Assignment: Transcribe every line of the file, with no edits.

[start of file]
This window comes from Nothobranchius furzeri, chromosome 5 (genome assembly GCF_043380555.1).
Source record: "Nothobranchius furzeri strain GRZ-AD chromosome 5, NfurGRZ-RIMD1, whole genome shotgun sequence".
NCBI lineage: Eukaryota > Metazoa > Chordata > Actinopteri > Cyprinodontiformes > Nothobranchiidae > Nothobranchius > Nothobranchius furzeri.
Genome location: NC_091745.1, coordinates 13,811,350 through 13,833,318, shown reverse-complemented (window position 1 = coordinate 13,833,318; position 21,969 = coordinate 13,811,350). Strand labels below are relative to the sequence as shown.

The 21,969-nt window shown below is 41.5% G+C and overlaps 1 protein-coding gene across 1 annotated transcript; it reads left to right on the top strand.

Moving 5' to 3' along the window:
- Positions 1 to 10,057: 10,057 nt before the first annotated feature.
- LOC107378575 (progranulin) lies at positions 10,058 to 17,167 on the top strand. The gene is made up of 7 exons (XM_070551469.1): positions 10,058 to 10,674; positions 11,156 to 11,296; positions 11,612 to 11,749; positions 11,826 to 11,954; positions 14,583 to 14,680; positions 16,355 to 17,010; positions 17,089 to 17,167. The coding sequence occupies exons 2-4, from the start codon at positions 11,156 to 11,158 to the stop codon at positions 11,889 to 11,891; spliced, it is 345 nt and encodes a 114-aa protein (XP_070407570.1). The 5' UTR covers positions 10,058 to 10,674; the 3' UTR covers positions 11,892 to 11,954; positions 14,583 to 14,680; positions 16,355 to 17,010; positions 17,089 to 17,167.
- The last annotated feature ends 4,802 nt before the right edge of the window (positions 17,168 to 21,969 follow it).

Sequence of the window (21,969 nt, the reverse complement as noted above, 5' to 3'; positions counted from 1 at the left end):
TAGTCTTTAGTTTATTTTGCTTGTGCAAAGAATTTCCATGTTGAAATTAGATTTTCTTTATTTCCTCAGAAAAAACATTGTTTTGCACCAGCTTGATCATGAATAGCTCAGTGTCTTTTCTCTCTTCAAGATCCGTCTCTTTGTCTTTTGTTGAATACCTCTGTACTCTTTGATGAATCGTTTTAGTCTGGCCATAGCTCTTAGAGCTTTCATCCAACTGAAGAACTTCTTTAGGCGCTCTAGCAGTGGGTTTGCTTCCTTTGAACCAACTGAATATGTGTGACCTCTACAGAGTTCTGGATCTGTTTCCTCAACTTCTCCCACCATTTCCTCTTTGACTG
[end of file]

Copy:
This window comes from Nothobranchius furzeri, chromosome 5 (genome assembly GCF_043380555.1).
Source record: "Nothobranchius furzeri strain GRZ-AD chromosome 5, NfurGRZ-RIMD1, whole genome shotgun sequence".
NCBI lineage: Eukaryota > Metazoa > Chordata > Actinopteri > Cyprinodontiformes > Nothobranchiidae > Nothobranchius > Nothobranchius furzeri.
Genome location: NC_091745.1, coordinates 13,811,350 through 13,833,318, shown reverse-complemented (window position 1 = coordinate 13,833,318; position 21,969 = coordinate 13,811,350). Strand labels below are relative to the sequence as shown.

The 21,969-nt window shown below is 41.5% G+C and overlaps 1 protein-coding gene across 1 annotated transcript; it reads left to right on the top strand.

Moving 5' to 3' along the window:
- Positions 1 to 10,057: 10,057 nt before the first annotated feature.
- LOC107378575 (progranulin) lies at positions 10,058 to 17,167 on the top strand. The gene is made up of 7 exons (XM_070551469.1): positions 10,058 to 10,674; positions 11,156 to 11,296; positions 11,612 to 11,749; positions 11,826 to 11,954; positions 14,583 to 14,680; positions 16,355 to 17,010; positions 17,089 to 17,167. The coding sequence occupies exons 2-4, from the start codon at positions 11,156 to 11,158 to the stop codon at positions 11,889 to 11,891; spliced, it is 345 nt and encodes a 114-aa protein (XP_070407570.1). The 5' UTR covers positions 10,058 to 10,674; the 3' UTR covers positions 11,892 to 11,954; positions 14,583 to 14,680; positions 16,355 to 17,010; positions 17,089 to 17,167.
- The last annotated feature ends 4,802 nt before the right edge of the window (positions 17,168 to 21,969 follow it).

Sequence of the window (21,969 nt, the reverse complement as noted above, 5' to 3'; positions counted from 1 at the left end):
TAGTCTTTAGTTTATTTTGCTTGTGCAAAGAATTTCCATGTTGAAATTAGATTTTCTTTATTTCCTCAGAAAAAACATTGTTTTGCACCAGCTTGATCATGAATAGCTCAGTGTCTTTTCTCTCTTCAAGATCCGTCTCTTTGTCTTTTGTTGAATACCTCTGTACTCTTTGATGAATCGTTTTAGTCTGGCCATAGCTCTTAGAGCTTTCATCCAACTGAAGAACTTCTTTAGGCGCTCTAGCAGTGGGTTTGCTTCCTTTGAACCAACTGAATATGTGTGACCTCTACAGAGTTCTGGATCTGTTTCCTCAACTTCTCCCACCATTTCCTCTTTGACTG